Part one of the glossary (A - L) can be found here.
Outside view: the outside view of packaging is the view of the outside design.
Overprint: this is the process of printing one colour on top of another colour. It can be enabled or disabled in your design software depending what kind of look you are going for.
Offset printing: This is another printing technique but in this process, the design is ‘etched’ on to metal plates that applies ink to paper. This has a high set up cost but is more economical for large numbers of prints in the long run.
Packaging design: packaging design is the process of designing and creating a container for your goods.
Pantone: the pantone matching system (PMS) is a system created by the company Pantone. Each colour has a number assigned to it which allows it to be almost identically reproduced by any printer.
PCRs: PCRs are little bits that come from product packaging (i.e. shampoo bottles) that have been recycled. The use of PCR can really reduce the carbon footprint of packaging, which in turn makes the packaging sustainable.
PDF: this stands for portable document format (bet you didn’t know that!). It’s a file format that is widely used can be either be a vector or raster and supports images and text. PDFs are useful because they can be opened on nearly any computer.
Paperboard: this is a paper-based material that is used in packaging. The general rule is that its thicker than paper.
Point of sale: this is a term widely used in the packaging industry. The point of sale is the place where a customer pays for your products or services. Having an efficient POS can really benefit your business.
Pillow pack: this is a type of packaging which pops into shape. It looks a little like a cardboard pillow and is often used for smaller products.
PPE: this stands for personal protective equipment and protects users against health and safety risks (you might have heard of it recently because of the coronavirus pandemic), as well as being used in hospitals and for medical purposes it is also used a lot in the packaging industry to protect employees.
Press and pull catches: push and pull catches are opened by pushing a button but they are useful because they stay closed under impact.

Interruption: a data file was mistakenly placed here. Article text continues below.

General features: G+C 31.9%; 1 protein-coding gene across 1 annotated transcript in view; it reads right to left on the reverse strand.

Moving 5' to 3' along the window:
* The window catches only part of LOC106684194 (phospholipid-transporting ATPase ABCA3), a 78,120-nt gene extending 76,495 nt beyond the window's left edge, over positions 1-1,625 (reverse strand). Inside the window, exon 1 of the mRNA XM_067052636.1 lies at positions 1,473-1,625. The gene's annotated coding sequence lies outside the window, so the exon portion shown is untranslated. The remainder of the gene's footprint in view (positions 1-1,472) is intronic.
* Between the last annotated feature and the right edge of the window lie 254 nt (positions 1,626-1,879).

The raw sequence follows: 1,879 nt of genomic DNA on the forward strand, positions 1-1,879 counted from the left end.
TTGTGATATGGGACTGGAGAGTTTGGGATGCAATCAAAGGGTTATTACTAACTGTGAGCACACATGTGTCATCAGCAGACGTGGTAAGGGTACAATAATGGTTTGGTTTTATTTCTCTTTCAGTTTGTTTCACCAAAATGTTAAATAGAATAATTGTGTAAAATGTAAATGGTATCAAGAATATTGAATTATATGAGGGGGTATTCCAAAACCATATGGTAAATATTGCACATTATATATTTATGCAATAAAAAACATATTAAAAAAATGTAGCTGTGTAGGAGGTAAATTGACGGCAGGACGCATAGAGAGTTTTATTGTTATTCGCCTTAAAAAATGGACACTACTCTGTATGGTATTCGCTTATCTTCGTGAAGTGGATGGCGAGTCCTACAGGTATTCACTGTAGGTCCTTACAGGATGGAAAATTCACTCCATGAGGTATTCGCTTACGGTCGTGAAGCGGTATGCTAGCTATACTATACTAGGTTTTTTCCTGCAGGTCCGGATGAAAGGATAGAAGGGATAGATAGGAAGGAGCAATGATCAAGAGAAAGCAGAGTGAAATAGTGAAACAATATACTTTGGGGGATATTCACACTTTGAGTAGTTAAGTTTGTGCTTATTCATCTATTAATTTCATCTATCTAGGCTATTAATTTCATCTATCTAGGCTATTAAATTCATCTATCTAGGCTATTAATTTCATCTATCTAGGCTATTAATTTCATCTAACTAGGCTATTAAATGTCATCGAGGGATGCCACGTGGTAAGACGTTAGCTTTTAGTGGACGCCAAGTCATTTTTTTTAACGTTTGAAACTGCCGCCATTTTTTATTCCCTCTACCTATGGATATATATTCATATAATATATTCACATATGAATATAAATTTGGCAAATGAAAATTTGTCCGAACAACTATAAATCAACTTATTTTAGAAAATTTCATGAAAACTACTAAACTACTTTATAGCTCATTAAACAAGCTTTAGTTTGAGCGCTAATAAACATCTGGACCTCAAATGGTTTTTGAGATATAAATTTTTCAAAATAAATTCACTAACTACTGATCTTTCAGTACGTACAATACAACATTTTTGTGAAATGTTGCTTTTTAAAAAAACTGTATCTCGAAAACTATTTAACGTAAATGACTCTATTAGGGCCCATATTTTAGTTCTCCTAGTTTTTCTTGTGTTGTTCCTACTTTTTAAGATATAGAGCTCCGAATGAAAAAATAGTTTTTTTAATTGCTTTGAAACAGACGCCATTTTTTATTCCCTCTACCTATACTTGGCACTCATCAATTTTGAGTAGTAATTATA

Royal mail sizes: these are guidelines and sizes set out by the royal mail. They include maximum sizes and weights for different packaging prices and forms.
Raster file type: another file type. This one is made up of loads of tiny pixels (which are like little dots). These are actually quite difficult to resize so not that universal.
RGB: this stands for red, green, and blue. These can be combined to create all other colours on digital screens. RGB codes are used to identify colours in digital spaces. They can be converted into CMYK and Pantone colour codes.
Supply chain: the supply chain involves all the processes involved in the production and distribution of a product.
Single pass printing: this is a printing method that can print very quickly and efficiently (but in less detail).
SKU: A SKU (pronounced /skew/), Stock Keeping Unit, is a unique code that consists of letters and numbers that identify characteristics about each product.
Stack height: stack heights are regulations with regards to safely stacking packaging so that there is no health and safety risk.
Stock control: stock control is the processing of keeping on top of the amount of needed and the amount of stock available. The aim is to be able to meet custom demand without delay (so predicting trends etc.) but whilst keeping up front costs as low as possible.
Sustainability: the use of packaging which has little or no detrimental impact on the environment, this can mean a variety of things.
Tamper resistant seal: a tamper resistant seal can’t be opened without it being obvious – in other words, the product can’t be tampered with without the seal being damaged.
Tear strip: this is a plastic film or card put inside the packaging to aid in opening it easily and quickly.
Unit cost: this is the cost per unit e.g. the total expense including the cost to produce, store, and sell. This includes all overhead costs too.
Unboxing: an unboxing is the process of a customer recording themselves opening up a package, usually posted on social media.
Vector: a vector is a graphic with is made up of lines and defined by start and end points. Because the image is not made up of pixels/dots it can easily be scaled and resized without loosing the quality of the image. This can also be a type of file.
Void fill: void fills are materials used to fill your packaging and protect it from damages, either by stopping it from moving around or by providing a cushion from any potential impact.
Complete Packaging is a packaging and fulfilment company based in Buckinghamshire. We offer a comprehensive range of services including: CAD services, retail packaging design, point of sale design, stock control, warehousing and more.
If you would like to find out more about the services we offer, get in touch with us today. We would be more than happy to talk about your requirements.